patti smith's "just kids" is one of the best memoirs that i've ever read - the very short version! her look back at the unique love affair that she and robert mapplethorpe shared from their first meeting in 1967 until his incredibly tragic death at 42 years old from aids in 1989 is an intimate and mesmerizing look at the lives of a pair of struggling artists well before days of fame and recognition overtook them. while, ostensibly, an autobiographical look at her early days, it also serves as a moving eulogy for her eternal soul mate.
"just kids" style is similar to bob dylan's "chronicles: volume one" - details of a bygone era close enough in time to seem like yesterday, but far enough removed from our current realities that they are worlds gone by. dylan's excavated the folk byways of an early sixties greenwich village scene. smith paints the late sixties brooklyn and then moves on to manhattan - chelsea in particular - during the early seventies. her narrative style is rich in place names, textures, feeling - a veritable prose poem of descriptions. it's one of those rare works that's enjoyable just for the words.
patti and robert were, in every sense, starving artists. the amount of hunger they endured in those early years seems harrowing in retrospect. one of their favorite excursions was the train ride to coney island, where they spent the day taking in the scene. robert loved nathan's hot dogs. they could only afford one, which they would split. for days they would subsist on stale bread and cookies from a sympathetic bakery! the choice between food and art was literally that, as they often stood outside stores debating whether to purchase art supplies or a meal!
even when they moved into the city - and earned a foothold in the notorious chelsea hotel (the smallest room in the place, on the ground floor) - hunger followed them. in a prophetic meeting, patti stood in front of a cheese sandwich at the automat, without enough money to buy it. allen ginsberg happened by her and, thinking she was a he, off to buy it for her. embarrassed at the discovery, he still pays for her meal. ginsberg, wondering for posterity at the time(!) asked her how she'd report it. patti replied that she'd say "he fed her when she was hungry."
patti, more often than not, was the bread-winner (forgive the pun) those years. she took a number of jobs at bookstores such as bretanos, and even toiled away in the basement of the strand for a while. she also wrote the record reviews for publication. then she would collect the reviewer copies and sell them for extra cash. she would also searched out first editions and overlooked important books at flea markets and used books, then turn around and sell them for a profit. robert too, also found the occasional odd job, but wasn't as successful staying at one place. eventually he drifted into the world of hustling to earn money.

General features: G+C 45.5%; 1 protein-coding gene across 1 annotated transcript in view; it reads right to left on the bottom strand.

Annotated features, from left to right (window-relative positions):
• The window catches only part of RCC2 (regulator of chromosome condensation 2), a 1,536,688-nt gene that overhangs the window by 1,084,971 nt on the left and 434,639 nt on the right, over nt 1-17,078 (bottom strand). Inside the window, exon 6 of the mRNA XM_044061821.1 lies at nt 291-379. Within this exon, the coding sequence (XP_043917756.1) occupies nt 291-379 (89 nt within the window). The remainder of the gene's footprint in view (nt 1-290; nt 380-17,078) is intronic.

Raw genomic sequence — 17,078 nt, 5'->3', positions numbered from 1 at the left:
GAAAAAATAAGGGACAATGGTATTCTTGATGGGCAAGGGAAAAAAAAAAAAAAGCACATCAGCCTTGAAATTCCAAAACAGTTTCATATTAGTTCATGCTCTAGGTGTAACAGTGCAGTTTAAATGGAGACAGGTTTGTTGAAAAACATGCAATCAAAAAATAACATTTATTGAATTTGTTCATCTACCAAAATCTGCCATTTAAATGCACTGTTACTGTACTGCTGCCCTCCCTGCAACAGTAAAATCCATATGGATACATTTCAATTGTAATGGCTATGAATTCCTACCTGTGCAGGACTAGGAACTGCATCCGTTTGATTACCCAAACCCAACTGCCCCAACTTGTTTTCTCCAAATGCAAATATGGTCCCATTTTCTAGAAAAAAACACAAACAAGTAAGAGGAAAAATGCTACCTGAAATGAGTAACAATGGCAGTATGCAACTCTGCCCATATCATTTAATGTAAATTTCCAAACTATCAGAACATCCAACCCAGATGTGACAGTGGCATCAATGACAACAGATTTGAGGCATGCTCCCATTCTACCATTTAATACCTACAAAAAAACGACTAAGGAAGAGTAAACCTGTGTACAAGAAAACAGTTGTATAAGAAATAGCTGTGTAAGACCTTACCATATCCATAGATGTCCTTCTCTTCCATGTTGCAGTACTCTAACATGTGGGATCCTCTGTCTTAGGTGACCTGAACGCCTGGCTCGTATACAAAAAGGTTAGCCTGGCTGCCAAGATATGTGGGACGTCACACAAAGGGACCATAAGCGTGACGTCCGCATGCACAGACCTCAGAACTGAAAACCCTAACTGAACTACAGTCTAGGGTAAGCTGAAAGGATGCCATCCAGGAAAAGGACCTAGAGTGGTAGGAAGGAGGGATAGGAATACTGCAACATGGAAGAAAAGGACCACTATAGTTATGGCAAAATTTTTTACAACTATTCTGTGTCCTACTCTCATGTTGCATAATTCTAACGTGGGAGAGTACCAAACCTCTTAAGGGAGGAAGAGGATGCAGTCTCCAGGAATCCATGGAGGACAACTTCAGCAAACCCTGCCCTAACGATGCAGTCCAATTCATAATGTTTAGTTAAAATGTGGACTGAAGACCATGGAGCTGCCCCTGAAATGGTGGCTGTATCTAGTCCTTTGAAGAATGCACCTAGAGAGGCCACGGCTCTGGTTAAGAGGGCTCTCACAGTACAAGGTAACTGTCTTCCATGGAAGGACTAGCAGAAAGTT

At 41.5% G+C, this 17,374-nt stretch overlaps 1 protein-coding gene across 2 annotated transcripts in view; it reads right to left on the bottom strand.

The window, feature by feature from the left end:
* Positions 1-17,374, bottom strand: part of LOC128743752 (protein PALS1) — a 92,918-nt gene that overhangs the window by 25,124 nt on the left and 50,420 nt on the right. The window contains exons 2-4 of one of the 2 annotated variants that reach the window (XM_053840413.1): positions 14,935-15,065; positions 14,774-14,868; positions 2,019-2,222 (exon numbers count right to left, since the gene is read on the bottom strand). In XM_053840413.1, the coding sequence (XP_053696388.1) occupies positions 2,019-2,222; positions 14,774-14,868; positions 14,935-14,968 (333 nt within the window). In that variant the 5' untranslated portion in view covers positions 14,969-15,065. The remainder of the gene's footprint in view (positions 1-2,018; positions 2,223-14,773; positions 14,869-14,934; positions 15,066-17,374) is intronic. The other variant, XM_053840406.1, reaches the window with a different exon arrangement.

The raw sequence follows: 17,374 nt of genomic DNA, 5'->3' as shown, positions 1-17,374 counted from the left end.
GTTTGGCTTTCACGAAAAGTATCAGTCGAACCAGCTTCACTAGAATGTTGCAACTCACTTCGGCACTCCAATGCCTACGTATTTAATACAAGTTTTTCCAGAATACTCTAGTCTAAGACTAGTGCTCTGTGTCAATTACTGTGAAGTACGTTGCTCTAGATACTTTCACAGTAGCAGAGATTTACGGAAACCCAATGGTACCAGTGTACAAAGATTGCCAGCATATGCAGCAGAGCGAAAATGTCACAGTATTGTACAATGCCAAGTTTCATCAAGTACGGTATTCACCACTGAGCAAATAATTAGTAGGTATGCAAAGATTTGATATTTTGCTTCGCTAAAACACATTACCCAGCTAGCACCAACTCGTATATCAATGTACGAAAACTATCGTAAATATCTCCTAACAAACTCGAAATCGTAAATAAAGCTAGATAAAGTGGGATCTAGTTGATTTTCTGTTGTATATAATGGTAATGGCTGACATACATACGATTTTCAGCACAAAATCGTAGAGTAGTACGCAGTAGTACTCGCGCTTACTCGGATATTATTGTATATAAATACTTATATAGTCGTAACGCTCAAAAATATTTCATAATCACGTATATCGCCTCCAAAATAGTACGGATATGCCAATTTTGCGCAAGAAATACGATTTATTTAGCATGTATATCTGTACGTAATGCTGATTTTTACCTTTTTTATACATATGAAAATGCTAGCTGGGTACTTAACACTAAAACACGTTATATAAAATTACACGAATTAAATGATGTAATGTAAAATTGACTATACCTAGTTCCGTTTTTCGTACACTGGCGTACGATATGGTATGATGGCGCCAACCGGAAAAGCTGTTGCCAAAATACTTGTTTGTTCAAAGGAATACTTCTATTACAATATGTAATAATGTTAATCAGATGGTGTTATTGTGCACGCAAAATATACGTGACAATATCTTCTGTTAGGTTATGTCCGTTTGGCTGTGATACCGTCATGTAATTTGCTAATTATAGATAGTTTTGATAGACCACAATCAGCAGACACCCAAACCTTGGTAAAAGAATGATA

together, for a poor couple they collected - and prized - an eclectic assortment of possessions, which sometimes found their way into robert's collages. in those days he didn't even own a camera, much less take photographs! it was at her urging that he eventually borrowed a polaroid camera from a friend and began on his road to photographic fame. likewise, it was robert who urged patti to put her poem to music - and get out in front of people to perform them!
they had a very interesting circle of friends and patti, especially, found common ground with gregory corso and william burroughs! but it was sam shephard who purchased her a 1931 gibson guitar and taught her how to improvise ("it's like drumming. if you miss a beat, you create another"), as they co-wrote a short play together. and she would move on to live with allen lanier, keyboardist for blue oyster cult, as the merger of her poetry and music became more and more concrete.
it was in 1971, at st. marks church, that patti took the stage with lenny kaye providing accompaniment on his electric guitar - that she gave her first public performance. it was a first for st. marks poetry project as well - no one had ever played an electric guitar on stage there! it was reminiscent to dylan's going electric at the newport jazz festival, down to the sparse collection of boos in an audience filled with poets and musicians! after that night, patti smith was famous - "bombarded" with offers to publish and record her work!
"i felt it came too easy," she writes. but given what we've read up to that point, easy is hardly the word choice. she endured struggle after struggle to arrive at that stage. robert teased her afterwards, "patti you've become famous before me." by that time, while patti and robert were still sole mates, they had moved on to different partners. by the end of the decade, she married and moved to detroit to start and raise a family. she reconnected with robert when she learned that he was dying from aids
it was during that last year together that she promised robert that she would tell his story - and "just kids" is that remarkable story.